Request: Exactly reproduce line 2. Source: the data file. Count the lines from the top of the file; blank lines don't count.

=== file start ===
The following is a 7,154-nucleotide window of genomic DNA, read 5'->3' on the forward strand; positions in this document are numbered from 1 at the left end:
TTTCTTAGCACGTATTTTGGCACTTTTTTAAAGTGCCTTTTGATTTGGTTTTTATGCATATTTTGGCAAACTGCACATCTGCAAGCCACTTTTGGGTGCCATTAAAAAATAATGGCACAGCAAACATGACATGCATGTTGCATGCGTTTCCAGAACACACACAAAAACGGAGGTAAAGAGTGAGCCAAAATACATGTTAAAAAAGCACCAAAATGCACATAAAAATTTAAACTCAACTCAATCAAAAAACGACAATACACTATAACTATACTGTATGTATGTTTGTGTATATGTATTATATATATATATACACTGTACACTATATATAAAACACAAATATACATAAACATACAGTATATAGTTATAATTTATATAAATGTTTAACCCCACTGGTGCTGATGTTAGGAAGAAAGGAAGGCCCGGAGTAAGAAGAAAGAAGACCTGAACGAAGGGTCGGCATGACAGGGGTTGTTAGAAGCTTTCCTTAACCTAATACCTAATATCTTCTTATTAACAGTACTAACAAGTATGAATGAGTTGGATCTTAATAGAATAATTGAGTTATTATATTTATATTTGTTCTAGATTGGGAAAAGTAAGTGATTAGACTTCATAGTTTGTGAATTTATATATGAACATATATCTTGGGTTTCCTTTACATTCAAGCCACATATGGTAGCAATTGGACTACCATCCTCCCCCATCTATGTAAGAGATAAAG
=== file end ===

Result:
TTTCTTAGCACGTATTTTGGCACTTTTTTAAAGTGCCTTTTGATTTGGTTTTTATGCATATTTTGGCAAACTGCACATCTGCAAGCCACTTTTGGGTGCCATTAAAAAATAATGGCACAGCAAACATGACATGCATGTTGCATGCGTTTCCAGAACACACACAAAAACGGAGGTAAAGAGTGAGCCAAAATACATGTTAAAAAAGCACCAAAATGCACATAAAAATTTAAACTCAACTCAATCAAAAAACGACAATACACTATAACTATACTGTATGTATGTTTGTGTATATGTATTATATATATATATACACTGTACACTATATATAAAACACAAATATACATAAACATACAGTATATAGTTATAATTTATATAAATGTTTAACCCCACTGGTGCTGATGTTAGGAAGAAAGGAAGGCCCGGAGTAAGAAGAAAGAAGACCTGAACGAAGGGTCGGCATGACAGGGGTTGTTAGAAGCTTTCCTTAACCTAATACCTAATATCTTCTTATTAACAGTACTAACAAGTATGAATGAGTTGGATCTTAATAGAATAATTGAGTTATTATATTTATATTTGTTCTAGATTGGGAAAAGTAAGTGATTAGACTTCATAGTTTGTGAATTTATATATGAACATATATCTTGGGTTTCCTTTACATTCAAGCCACATATGGTAGCAATTGGACTACCATCCTCCCCCATCTATGTAAGAGATAAAG